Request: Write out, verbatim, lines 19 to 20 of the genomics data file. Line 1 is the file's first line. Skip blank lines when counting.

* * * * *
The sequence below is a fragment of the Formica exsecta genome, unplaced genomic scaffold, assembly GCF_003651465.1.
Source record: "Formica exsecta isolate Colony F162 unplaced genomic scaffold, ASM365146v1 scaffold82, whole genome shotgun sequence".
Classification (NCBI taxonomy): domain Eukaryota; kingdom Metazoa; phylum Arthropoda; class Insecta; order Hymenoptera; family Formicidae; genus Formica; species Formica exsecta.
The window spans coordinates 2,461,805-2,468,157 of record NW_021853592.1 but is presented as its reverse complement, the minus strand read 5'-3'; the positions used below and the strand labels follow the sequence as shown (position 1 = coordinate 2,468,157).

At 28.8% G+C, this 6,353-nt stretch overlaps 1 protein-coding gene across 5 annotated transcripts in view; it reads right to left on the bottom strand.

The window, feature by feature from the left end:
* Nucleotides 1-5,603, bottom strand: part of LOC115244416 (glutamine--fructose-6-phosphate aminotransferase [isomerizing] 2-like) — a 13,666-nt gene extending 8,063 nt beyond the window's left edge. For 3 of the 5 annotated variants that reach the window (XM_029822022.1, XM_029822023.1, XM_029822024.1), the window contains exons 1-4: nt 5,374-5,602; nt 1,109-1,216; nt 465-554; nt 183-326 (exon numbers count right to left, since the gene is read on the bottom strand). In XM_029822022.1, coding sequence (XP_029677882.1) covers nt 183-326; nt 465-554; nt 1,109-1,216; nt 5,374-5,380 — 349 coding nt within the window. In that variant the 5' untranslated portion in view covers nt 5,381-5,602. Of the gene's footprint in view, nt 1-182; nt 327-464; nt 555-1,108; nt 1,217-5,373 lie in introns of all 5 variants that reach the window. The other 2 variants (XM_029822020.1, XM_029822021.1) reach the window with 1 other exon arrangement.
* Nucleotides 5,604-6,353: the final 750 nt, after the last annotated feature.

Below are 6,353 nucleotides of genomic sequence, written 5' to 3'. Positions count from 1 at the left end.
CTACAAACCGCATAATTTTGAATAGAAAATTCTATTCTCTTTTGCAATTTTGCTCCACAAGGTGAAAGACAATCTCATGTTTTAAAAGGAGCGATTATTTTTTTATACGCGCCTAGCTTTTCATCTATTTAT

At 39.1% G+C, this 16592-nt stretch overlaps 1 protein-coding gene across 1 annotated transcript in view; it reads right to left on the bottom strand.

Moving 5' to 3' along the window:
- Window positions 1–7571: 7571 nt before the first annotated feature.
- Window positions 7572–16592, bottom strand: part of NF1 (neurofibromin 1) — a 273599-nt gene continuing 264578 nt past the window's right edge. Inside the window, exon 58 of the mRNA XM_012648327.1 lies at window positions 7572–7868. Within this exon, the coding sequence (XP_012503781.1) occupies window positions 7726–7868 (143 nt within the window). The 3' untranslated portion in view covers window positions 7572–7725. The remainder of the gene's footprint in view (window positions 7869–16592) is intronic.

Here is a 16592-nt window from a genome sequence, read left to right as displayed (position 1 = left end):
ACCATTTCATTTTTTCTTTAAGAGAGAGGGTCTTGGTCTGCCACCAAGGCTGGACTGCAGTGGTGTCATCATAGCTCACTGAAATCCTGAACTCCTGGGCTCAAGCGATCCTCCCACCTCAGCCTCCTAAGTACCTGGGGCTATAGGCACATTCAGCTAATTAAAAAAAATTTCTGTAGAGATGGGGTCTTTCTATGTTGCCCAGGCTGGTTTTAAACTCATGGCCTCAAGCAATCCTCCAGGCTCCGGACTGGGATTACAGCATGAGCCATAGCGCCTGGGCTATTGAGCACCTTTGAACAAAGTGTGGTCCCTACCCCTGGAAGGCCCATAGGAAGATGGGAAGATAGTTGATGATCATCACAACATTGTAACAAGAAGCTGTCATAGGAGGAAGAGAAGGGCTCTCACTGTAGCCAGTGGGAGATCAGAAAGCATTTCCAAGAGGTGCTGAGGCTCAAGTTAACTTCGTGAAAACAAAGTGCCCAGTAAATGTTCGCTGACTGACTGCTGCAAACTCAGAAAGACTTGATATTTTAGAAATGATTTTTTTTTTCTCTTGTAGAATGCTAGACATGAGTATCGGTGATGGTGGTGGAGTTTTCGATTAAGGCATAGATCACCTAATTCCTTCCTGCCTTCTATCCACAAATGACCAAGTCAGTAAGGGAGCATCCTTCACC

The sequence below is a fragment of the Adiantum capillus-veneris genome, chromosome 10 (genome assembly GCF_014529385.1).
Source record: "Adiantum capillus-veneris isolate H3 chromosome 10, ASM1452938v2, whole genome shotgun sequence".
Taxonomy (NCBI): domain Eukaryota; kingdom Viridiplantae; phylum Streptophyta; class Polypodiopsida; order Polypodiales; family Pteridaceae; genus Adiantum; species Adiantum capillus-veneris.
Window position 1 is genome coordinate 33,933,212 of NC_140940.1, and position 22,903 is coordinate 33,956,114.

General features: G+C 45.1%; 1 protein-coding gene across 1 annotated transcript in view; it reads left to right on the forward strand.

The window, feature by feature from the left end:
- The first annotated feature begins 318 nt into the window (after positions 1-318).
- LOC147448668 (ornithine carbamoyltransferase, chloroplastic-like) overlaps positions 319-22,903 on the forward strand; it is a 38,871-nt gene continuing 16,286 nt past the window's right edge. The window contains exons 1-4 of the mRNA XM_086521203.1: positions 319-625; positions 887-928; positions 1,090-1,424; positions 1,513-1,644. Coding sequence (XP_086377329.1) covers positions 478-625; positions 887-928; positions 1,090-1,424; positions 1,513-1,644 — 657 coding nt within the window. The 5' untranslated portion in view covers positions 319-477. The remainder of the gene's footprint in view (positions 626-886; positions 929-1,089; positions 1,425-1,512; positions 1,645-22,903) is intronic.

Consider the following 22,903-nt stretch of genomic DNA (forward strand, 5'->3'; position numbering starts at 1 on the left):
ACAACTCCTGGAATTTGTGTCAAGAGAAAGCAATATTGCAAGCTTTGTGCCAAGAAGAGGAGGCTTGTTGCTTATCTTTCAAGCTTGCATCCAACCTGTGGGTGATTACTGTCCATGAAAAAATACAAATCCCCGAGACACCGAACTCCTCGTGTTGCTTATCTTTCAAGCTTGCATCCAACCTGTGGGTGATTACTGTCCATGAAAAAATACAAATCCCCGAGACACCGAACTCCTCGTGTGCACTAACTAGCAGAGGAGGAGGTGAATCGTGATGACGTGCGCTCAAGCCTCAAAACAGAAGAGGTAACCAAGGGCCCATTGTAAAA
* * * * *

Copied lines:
Taxonomy (NCBI): domain Eukaryota; kingdom Viridiplantae; phylum Streptophyta; class Polypodiopsida; order Polypodiales; family Pteridaceae; genus Adiantum; species Adiantum capillus-veneris.
Window position 1 is genome coordinate 33,933,212 of NC_140940.1, and position 22,903 is coordinate 33,956,114.